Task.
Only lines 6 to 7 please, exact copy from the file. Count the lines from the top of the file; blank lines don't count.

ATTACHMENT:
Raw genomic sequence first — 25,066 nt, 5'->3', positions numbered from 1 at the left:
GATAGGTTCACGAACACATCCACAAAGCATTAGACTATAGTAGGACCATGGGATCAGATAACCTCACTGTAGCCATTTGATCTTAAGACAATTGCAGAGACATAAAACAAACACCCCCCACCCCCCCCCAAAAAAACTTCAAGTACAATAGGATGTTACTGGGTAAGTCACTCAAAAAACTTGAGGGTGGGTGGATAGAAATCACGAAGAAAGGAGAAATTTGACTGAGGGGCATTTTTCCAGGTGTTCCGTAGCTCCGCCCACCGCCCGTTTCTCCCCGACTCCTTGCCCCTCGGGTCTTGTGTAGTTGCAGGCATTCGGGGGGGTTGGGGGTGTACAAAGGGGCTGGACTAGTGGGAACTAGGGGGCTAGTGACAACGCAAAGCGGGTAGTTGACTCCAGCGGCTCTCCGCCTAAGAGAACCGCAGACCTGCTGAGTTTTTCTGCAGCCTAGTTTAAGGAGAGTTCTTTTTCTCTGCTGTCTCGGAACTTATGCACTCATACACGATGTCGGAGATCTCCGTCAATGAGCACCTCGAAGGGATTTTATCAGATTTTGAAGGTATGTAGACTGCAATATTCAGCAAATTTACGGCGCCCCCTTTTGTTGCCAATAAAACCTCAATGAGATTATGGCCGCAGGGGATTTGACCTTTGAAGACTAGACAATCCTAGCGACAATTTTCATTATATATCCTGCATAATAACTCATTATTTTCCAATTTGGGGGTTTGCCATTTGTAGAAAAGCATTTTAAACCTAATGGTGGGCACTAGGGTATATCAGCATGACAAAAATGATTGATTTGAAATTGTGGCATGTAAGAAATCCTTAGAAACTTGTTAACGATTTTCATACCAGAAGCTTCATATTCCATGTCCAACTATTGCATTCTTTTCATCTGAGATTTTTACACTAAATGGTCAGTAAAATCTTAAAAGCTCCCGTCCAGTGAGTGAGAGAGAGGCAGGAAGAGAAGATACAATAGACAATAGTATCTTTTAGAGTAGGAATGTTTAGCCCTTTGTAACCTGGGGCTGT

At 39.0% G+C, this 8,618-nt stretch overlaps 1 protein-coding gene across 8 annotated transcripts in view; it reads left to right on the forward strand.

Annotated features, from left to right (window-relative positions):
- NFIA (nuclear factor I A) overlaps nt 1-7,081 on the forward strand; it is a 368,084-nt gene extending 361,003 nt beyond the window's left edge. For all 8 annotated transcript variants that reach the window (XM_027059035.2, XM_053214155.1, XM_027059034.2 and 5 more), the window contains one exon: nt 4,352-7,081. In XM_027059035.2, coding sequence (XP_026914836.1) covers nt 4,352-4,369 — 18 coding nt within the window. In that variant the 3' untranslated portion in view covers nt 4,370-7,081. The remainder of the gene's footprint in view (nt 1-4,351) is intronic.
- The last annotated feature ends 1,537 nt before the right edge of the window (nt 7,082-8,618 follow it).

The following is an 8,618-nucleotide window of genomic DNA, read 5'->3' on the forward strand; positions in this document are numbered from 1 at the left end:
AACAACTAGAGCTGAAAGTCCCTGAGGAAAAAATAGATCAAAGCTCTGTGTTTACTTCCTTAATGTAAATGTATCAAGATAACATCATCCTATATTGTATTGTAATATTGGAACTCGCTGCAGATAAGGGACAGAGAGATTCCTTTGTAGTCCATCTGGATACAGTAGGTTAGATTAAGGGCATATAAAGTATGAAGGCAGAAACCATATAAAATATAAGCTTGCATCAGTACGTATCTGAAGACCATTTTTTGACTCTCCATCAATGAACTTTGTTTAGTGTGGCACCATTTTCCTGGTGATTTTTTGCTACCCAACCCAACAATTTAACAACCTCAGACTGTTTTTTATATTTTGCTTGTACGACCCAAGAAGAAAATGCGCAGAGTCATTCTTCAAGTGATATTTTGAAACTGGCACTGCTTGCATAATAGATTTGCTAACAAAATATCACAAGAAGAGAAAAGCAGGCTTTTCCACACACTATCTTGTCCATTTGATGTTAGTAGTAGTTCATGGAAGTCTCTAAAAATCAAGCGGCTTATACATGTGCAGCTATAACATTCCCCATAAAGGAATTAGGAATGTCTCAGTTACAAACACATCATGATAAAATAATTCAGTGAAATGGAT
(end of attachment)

- The last annotated feature ends 1,537 nt before the right edge of the window (nt 7,082-8,618 follow it).

The following is an 8,618-nucleotide window of genomic DNA, read 5'->3' on the forward strand; positions in this document are numbered from 1 at the left end: